Unsung Stories of Caribbean Naturalists Come Alive at Book Fair Presentation


Discover the fascinating, largely unknown stories of the incredible women and men who helped to build the scientific heritage of the Caribbean at a special multimedia presentation at the 2016 St. Martin Book Fair. Women, People of Color, and the Making of Natural History in the Caribbean, is free and open to the public and will take place from 11am to 12:30pm on Saturday, June 4th at the University of St. Martin.

The presentation was created as part of an ongoing research, writing and outreach project to shine a light on the lost or unsung work of the women and people of color in the study of Caribbean natural history, from the late 1400s to the early 1900s.

“Their historical contributions to science were often hidden, suppressed, or simply not as well publicized as those of their white male contemporaries,” explains presenter Jenn Yerkes, President of Les Fruits de Mer and co-curator of Amuseum Naturalis. “Many of these trailblazers had to fight slavery, racism, and sexism, and risk perilous journeys, pirates, disease, and dangerous wildernesses to do what they loved; their real lives were more epic, adventurous, heartbreaking, and inspiring than any Hollywood movie.”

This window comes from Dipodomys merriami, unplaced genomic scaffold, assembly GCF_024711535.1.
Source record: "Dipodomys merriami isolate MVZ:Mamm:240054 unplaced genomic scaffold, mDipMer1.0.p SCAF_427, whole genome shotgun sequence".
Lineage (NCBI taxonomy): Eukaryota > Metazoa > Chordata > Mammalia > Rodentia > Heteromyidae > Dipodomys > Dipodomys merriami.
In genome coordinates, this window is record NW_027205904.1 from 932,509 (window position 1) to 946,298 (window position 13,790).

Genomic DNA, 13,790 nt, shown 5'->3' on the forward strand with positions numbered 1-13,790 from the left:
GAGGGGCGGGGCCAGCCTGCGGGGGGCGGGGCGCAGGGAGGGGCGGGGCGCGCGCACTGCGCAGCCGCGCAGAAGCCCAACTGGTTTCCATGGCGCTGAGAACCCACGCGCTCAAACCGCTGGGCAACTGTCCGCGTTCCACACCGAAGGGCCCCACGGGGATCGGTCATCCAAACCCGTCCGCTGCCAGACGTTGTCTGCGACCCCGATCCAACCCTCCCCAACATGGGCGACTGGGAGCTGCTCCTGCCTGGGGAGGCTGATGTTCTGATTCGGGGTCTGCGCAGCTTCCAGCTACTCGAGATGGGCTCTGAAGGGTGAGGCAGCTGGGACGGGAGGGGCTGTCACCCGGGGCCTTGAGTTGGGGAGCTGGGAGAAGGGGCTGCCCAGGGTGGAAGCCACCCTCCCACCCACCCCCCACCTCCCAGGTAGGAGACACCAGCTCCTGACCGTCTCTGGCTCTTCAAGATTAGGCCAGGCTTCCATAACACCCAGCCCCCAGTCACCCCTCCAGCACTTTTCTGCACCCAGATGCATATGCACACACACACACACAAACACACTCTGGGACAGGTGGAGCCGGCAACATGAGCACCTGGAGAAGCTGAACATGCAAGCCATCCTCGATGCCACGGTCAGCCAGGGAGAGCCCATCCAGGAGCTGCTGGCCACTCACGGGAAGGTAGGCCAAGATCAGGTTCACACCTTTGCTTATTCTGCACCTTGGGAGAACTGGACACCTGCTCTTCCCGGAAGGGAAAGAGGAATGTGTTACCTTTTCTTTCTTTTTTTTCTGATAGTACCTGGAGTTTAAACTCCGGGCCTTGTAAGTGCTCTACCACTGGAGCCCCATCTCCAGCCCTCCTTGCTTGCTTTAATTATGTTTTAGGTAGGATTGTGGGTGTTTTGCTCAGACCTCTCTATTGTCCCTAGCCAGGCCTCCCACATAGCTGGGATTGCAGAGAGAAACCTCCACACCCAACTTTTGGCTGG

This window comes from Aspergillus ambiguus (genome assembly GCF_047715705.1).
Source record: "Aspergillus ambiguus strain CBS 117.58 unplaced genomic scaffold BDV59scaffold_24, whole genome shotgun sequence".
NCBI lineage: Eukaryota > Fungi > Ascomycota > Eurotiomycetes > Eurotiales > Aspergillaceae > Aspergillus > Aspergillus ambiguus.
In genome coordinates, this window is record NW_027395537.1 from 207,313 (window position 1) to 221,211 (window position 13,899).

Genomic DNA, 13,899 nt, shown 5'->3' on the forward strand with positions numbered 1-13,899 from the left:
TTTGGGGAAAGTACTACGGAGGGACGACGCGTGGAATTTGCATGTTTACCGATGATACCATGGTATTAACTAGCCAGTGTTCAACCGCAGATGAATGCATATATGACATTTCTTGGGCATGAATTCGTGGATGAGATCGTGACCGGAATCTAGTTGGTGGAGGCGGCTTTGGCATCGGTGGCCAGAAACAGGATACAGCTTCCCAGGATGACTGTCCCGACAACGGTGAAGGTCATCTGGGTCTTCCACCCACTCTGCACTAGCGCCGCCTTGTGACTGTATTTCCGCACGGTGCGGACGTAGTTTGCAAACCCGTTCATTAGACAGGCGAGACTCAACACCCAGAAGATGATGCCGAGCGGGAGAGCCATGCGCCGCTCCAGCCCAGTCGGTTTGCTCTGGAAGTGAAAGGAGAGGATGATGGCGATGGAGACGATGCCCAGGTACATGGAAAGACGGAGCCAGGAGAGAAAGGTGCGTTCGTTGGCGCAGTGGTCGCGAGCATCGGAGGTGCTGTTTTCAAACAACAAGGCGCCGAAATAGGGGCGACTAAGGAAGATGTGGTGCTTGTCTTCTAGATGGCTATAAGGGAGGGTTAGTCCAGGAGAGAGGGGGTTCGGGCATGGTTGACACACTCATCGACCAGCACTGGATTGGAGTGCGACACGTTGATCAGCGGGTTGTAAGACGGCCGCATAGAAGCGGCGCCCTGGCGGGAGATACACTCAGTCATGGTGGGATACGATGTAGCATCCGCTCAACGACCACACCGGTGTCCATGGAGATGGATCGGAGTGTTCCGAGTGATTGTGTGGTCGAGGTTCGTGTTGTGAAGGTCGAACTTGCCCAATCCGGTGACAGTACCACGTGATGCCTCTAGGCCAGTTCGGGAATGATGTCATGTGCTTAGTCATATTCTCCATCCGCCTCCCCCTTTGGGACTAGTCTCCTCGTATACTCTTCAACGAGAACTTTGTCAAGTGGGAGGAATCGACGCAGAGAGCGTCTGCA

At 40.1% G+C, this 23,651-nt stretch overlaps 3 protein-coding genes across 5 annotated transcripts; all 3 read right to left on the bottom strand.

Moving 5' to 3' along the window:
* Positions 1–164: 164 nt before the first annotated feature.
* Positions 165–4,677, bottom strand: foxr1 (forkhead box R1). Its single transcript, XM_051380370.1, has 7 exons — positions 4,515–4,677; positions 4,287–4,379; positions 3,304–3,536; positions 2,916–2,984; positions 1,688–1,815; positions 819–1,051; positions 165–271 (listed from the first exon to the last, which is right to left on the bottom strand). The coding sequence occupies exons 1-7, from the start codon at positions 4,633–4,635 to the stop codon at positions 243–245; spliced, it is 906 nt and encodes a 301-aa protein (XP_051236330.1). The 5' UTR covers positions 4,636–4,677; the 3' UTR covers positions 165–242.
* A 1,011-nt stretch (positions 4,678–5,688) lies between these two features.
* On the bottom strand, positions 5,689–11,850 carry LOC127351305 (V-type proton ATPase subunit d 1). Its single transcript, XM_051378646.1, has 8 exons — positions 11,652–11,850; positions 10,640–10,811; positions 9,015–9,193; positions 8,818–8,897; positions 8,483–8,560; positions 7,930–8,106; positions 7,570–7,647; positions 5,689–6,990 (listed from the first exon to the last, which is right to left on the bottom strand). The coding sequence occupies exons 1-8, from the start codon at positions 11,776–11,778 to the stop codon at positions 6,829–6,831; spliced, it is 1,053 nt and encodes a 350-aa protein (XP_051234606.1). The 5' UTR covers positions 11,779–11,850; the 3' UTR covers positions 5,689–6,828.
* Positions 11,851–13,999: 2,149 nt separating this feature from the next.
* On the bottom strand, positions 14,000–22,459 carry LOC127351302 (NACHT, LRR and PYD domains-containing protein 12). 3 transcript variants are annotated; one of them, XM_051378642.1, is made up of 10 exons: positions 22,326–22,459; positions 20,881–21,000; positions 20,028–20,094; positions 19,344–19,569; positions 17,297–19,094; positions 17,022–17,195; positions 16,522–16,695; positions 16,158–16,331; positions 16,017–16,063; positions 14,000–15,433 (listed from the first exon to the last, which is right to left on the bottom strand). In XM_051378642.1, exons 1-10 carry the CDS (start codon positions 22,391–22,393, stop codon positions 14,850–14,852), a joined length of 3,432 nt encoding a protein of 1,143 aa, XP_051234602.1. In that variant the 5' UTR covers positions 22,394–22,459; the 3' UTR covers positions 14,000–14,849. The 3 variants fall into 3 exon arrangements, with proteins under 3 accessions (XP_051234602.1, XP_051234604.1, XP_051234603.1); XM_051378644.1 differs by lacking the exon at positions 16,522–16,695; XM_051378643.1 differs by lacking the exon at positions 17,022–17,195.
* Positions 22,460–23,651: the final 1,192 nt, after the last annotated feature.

Anyone are unable to attend the Book Fair presentation can learn more about some of these amazing individuals in the special exhibit currently on display at Amuseum Naturalis in Grand Case. The museum is open to the public from 4-8pm each Thursday and Sunday throughout the month of June.

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